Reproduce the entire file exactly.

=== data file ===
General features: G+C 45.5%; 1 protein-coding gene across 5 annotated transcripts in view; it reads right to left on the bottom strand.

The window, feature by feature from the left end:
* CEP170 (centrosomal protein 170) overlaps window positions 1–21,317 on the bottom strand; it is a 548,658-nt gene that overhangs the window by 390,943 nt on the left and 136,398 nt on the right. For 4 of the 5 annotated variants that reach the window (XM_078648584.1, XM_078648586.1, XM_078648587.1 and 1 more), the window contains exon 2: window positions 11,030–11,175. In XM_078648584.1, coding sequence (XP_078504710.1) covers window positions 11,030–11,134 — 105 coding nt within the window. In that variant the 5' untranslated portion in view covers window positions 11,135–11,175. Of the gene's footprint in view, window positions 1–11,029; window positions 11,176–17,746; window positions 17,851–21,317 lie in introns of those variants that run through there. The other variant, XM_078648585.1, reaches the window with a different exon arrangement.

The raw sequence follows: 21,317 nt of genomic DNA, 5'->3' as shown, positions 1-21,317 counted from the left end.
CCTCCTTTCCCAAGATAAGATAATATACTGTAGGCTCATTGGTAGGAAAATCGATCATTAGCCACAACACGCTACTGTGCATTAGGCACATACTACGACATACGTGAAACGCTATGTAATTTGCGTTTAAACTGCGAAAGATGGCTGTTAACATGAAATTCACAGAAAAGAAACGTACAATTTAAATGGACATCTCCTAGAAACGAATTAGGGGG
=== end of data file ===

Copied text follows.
General features: G+C 45.5%; 1 protein-coding gene across 5 annotated transcripts in view; it reads right to left on the bottom strand.

The window, feature by feature from the left end:
* CEP170 (centrosomal protein 170) overlaps window positions 1–21,317 on the bottom strand; it is a 548,658-nt gene that overhangs the window by 390,943 nt on the left and 136,398 nt on the right. For 4 of the 5 annotated variants that reach the window (XM_078648584.1, XM_078648586.1, XM_078648587.1 and 1 more), the window contains exon 2: window positions 11,030–11,175. In XM_078648584.1, coding sequence (XP_078504710.1) covers window positions 11,030–11,134 — 105 coding nt within the window. In that variant the 5' untranslated portion in view covers window positions 11,135–11,175. Of the gene's footprint in view, window positions 1–11,029; window positions 11,176–17,746; window positions 17,851–21,317 lie in introns of those variants that run through there. The other variant, XM_078648585.1, reaches the window with a different exon arrangement.

The raw sequence follows: 21,317 nt of genomic DNA, 5'->3' as shown, positions 1-21,317 counted from the left end.
CCTCCTTTCCCAAGATAAGATAATATACTGTAGGCTCATTGGTAGGAAAATCGATCATTAGCCACAACACGCTACTGTGCATTAGGCACATACTACGACATACGTGAAACGCTATGTAATTTGCGTTTAAACTGCGAAAGATGGCTGTTAACATGAAATTCACAGAAAAGAAACGTACAATTTAAATGGACATCTCCTAGAAACGAATTAGGGGG